Lakeside Park Raceway is one of a handful of tracks around the world to have achieved 'heritage' status, a fact which likely saved it from being ploughed under for housing and helped it to be reborn after seven years of closure.
Now a bustling club circuit and test facility, it is owned by Moreton Bay Regional Council but operated under a 30-year lease by John Tetley, who until 2021 also operated Queensland Raceway, ironically the track that hastened its original demise in the early 2000s.
The circuit is generally just known as 'Lakeside', though its official name for many years was Lakeside International Raceway until the more recent change to Lakeside Park.
Tracks being threatened by urban spread is not a modern phenomena and it was the loss of the Strathpine circuit to a housing development in the 1950s that prompted local racers to begin to look elsewhere for a new home. In September 1957 enthusiast Sid Sakzewksi purchased the old dairy farm on the banks of Lake Kurwongbah in Brisbane's northern outskirts, with the thought of turning it into a permanent racing facility.
The wooded undulating hillside would require a considerable amount of redevelopment, so the Queensland Motor Sporting Club set about the daunting task of raising the necessary finances. It proved a long and difficult process, but eventually through businessmen, the motoring industry and local enthusiasts enough funds had been secured to begin construction. Even then, it relied on club volunteers and borrowed equipment to carve out the track surface, sometimes using just picks and shovels and even bare hands. Gradually over 1959 and into 1960 the work continued until the track received its bitumen layer.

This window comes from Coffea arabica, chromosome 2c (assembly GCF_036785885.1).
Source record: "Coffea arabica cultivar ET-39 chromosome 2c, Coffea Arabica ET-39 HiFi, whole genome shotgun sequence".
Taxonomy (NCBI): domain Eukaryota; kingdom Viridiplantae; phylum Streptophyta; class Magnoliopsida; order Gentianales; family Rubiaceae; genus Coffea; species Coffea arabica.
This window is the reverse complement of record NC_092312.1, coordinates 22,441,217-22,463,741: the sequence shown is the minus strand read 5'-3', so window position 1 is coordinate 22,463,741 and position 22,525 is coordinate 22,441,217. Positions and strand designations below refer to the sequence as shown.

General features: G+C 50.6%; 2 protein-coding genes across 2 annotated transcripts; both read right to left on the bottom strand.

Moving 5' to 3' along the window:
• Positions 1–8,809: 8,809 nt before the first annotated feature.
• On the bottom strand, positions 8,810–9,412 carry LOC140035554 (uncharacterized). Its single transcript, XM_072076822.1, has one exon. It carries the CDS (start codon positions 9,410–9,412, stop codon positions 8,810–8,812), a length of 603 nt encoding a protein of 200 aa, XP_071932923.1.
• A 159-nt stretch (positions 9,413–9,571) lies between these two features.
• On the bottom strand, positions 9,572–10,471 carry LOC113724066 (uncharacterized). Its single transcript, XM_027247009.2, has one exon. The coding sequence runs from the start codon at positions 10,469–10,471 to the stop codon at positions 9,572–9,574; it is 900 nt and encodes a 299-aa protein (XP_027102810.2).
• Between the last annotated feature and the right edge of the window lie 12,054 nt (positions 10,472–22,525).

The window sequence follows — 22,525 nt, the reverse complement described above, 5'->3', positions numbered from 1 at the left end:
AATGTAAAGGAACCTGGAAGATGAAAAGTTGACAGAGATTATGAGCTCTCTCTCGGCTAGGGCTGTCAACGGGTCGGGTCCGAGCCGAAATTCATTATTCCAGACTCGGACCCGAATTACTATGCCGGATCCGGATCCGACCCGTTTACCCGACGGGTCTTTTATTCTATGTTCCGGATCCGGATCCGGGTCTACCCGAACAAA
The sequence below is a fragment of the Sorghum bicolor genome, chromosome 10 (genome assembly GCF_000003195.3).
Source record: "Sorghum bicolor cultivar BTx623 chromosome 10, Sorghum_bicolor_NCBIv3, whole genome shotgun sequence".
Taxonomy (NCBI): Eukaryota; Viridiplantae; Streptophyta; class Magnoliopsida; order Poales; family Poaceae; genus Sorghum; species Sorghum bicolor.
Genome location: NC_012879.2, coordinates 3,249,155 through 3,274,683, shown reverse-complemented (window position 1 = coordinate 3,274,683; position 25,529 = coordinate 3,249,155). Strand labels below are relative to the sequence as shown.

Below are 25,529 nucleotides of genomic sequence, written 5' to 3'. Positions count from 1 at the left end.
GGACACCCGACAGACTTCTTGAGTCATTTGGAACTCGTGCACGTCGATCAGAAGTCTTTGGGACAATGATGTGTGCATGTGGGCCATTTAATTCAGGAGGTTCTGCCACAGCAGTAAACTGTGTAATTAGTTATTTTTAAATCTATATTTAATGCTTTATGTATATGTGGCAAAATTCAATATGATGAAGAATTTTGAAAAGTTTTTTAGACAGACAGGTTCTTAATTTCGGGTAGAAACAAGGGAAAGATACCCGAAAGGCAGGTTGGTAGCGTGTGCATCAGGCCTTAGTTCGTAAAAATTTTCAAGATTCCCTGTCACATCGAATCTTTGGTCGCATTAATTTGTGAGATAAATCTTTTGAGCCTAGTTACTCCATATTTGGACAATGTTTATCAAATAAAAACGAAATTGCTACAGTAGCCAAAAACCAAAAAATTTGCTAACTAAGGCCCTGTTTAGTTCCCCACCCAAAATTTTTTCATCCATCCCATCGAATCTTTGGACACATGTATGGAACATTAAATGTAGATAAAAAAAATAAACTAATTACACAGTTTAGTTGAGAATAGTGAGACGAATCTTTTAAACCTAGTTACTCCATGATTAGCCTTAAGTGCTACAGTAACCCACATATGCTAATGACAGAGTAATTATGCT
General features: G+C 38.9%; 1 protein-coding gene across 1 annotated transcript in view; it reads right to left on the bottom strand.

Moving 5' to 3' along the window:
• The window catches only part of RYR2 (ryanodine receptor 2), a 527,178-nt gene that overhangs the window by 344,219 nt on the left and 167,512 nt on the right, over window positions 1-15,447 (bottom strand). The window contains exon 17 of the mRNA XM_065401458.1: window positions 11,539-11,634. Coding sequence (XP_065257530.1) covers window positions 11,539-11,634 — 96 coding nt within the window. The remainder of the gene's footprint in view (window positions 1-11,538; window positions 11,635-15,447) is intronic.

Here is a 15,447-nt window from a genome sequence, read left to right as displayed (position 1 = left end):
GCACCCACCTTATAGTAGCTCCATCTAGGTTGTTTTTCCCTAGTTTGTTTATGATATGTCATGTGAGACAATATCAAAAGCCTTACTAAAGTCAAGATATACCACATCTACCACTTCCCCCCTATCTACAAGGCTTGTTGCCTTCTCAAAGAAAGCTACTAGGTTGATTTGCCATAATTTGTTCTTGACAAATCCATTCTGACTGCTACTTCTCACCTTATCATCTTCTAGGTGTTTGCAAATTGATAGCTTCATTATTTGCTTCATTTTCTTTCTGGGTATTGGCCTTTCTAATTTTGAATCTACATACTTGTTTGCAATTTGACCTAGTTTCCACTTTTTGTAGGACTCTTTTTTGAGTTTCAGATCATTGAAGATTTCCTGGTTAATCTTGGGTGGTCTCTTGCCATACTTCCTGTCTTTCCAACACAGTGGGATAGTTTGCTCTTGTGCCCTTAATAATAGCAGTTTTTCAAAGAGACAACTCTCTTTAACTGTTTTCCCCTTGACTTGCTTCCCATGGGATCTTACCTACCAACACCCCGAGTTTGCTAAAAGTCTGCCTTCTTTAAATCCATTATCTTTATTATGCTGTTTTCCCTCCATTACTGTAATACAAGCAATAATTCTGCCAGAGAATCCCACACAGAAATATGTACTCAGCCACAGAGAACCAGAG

Popular from the offset
Lakeside International Raceway opened for business on Sunday March 19, 1961. The first event was a fairly modest affair, played out in front of a crowd of around 2,000 spectators. The Governor of Queensland Sir Henry Abel Smith declared the new facility officially open before a Queensland Touring Car Championship race headed the bill with a 15 car entry. Among those taking part were Bill Pitt in a 3.4 Jaguar, Sid Sakzewksi in a Plymouth Belvedere and Barry Tapsall in a Holden. First prize was £30 plus a Qualcast lawnmower (!), while the first Queenslander past the chequered flag won themselves £10.
From humble beginnings, Lakeside rapidly establish itself as the de facto home of motorsport in Queensland and one of the premier facilities in Australian motorsport. In its second year it went international, playing host to the Tasman Series, with Jack Brabham winning in his Cooper-Climax. For an audience unused to seeing the big name stars of Formula One, the Tasman Series must have been a wonder, as the likes of Clark, Hill, Stewart, Brabham, Surtees, Gurney and Rindt battled it for honours. The race was even bestowed the prestigious title of Australian Grand Prix in 1966 and 1969.
Other major races included the Australian Touring Car Championship, which visited from 1967 to 1998 in a run that was only broken between 1973-74, when the track briefly closed to racing while a 100 metre section of the track was rebuilt at a higher level to raise it above the floodline, necessitated by the Pine Rivers Shire Council raising the water supply levels in Lake Kurwongbah. When it reopened, it had a new pit lane into the bargain.